Minimum wage workers in the state of Alaska have not seen an increase in the minumum wage since 2010. However, in 2015, Alaska is one of 21 states that will be raising their minimum wage. From 1991, when the minimum wage was only $4.75 per hour, it has been raised periodically until 2010, where it has remained at the rate of $7.75 for the past four years.
In 2015, the minimum wage for Alaska employees will be increased to $8.75, and then on Jan. 1, 2016, another increase will take place raising it to $9.75 per hour. It is expected to continue in incremental increases each year. While most people would expect the first increase to begin on Jan. 1, 2015, it does not go into effect until Feb. 24, 2015. The reason: The bill that was supposed to be voted on during the August primary elections missed inclusion on the ballot due to Alaska’s Legislative session exceeding its 90-day limit. Because it is a citizen’s initiative, according to Alaska’s constitution, it could not appear on the statewide ballot until the Legislative session had been adjourned for 120 days.
This raise will affect over 16,000 employees in the state of Alaska. Others will also be affected indirectly by the new wage measurements. In total, 48,000 Alaskans are expected to experience some kind of affect by the increase.
According to the Alaska Division of Labor Standards and Safety, most employees are eligible for the standard minimum wage, with the following exceptions:
Employers who are not under the exclusions above are required to follow the state’s minimum wage standards by paying the minimum per hour or more to each employee, whether they are a part-time or full-time employee. The federal minimum wage amount is decided by a government committee, and is based on the current economy and cost of living. Individual state governments may impose a different minimum wage per state.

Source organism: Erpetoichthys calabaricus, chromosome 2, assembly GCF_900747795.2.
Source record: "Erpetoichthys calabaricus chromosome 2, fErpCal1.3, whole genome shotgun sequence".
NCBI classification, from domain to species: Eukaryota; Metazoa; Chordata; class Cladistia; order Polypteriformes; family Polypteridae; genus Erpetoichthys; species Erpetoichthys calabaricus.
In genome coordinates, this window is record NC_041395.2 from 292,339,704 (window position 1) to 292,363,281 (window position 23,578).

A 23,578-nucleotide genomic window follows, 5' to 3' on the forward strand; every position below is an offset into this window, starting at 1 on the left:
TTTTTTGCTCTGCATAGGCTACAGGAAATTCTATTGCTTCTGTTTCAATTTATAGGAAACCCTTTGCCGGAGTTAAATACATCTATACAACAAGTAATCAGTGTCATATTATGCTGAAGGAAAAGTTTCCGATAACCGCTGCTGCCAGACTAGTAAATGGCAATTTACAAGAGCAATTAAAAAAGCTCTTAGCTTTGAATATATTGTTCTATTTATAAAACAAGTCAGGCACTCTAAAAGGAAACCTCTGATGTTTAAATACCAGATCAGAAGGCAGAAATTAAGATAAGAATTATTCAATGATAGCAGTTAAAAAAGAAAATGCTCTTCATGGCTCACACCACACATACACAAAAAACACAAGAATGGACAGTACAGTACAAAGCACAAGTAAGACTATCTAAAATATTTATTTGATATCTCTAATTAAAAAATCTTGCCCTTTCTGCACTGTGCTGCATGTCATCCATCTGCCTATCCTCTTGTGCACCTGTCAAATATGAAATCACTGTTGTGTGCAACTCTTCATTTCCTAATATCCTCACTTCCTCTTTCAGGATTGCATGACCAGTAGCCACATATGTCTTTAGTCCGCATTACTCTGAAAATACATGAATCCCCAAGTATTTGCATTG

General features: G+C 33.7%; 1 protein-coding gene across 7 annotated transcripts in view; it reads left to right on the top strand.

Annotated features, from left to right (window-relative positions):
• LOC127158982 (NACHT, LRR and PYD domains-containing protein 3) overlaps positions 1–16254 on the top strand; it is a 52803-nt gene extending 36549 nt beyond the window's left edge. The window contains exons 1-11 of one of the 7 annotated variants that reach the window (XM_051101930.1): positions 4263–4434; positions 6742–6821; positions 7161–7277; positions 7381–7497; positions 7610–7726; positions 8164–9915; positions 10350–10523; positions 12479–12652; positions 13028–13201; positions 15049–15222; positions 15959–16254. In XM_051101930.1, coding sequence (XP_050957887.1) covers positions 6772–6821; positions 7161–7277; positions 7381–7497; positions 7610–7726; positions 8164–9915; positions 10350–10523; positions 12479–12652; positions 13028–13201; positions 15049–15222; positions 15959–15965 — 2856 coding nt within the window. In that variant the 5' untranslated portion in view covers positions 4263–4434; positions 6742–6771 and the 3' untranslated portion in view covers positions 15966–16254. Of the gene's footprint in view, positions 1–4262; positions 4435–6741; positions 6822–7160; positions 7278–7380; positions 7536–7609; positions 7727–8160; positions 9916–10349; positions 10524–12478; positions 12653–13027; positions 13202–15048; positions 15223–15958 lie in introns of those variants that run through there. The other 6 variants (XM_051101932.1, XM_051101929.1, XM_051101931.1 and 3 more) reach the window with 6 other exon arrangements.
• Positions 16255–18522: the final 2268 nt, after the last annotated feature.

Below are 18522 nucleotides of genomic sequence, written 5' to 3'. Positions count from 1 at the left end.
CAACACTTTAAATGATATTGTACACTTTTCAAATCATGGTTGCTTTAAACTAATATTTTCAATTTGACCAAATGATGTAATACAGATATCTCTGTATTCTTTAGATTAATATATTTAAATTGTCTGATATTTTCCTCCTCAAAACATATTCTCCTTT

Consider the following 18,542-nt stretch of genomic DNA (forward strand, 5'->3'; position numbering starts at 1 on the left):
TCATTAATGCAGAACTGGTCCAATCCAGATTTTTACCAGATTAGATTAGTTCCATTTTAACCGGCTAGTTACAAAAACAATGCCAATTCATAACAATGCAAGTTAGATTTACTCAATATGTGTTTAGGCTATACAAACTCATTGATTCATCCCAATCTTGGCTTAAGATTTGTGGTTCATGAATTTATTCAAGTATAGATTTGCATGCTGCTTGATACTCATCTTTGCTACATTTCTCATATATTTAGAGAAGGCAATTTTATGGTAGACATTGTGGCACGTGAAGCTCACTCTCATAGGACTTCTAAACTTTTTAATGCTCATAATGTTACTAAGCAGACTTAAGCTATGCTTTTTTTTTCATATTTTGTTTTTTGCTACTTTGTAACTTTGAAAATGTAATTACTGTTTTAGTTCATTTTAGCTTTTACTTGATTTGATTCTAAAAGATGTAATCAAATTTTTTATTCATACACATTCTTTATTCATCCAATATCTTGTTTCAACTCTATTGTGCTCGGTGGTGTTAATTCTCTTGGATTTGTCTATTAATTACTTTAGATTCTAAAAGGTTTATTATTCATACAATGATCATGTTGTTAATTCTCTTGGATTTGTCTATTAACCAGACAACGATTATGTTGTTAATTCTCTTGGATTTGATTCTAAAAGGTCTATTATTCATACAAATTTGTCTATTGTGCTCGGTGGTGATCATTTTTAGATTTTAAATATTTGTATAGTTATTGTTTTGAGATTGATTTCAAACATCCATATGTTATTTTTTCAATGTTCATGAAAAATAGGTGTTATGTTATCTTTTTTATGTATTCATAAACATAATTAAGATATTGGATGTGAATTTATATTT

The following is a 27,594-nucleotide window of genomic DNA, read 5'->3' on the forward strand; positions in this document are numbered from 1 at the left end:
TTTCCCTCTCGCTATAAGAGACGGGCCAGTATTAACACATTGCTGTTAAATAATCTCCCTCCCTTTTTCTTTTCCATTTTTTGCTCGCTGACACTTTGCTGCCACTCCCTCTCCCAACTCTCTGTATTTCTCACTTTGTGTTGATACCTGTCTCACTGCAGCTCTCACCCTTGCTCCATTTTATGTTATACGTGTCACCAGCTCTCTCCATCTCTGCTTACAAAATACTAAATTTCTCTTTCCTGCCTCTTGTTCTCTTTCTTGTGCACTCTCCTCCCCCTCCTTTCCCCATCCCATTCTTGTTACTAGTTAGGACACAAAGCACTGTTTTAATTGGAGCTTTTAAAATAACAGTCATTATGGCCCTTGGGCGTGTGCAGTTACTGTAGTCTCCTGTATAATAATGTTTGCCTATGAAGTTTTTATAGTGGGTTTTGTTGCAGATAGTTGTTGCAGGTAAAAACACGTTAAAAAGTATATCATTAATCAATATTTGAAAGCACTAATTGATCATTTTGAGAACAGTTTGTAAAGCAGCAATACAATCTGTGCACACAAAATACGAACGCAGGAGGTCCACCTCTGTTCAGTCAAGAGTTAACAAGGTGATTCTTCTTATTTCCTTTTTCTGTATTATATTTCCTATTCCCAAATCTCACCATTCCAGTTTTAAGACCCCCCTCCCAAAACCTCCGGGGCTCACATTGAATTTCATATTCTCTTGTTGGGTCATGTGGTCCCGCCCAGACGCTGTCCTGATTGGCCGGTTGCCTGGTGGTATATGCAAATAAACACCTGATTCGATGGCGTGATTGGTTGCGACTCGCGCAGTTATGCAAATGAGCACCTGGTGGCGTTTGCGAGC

Overtime pay laws are not affected by the new minimum wage changes. They remain the same. Any employee who works more than 40 hours in one week is to be paid at least one and one-half their regular rate of pay. Per the Federal Labor and Standards Act, who establishes wage and pay standards, there are some industries or types of jobs that are excluded from the FSLA standards, but in general, the rules and policies apply to upwards of 130 million employees in the United States.
Have you been discriminated against by a potential or current employer — either as a job applicant or current employee? To best protect your legal rights, you should discuss your situation with an employment lawyer. An attorney can help you determine what your options are for seeking justice and level the playing field against corporate lawyers. Meet with a local wage and hour attorney sooner rather than later to protect your rights.
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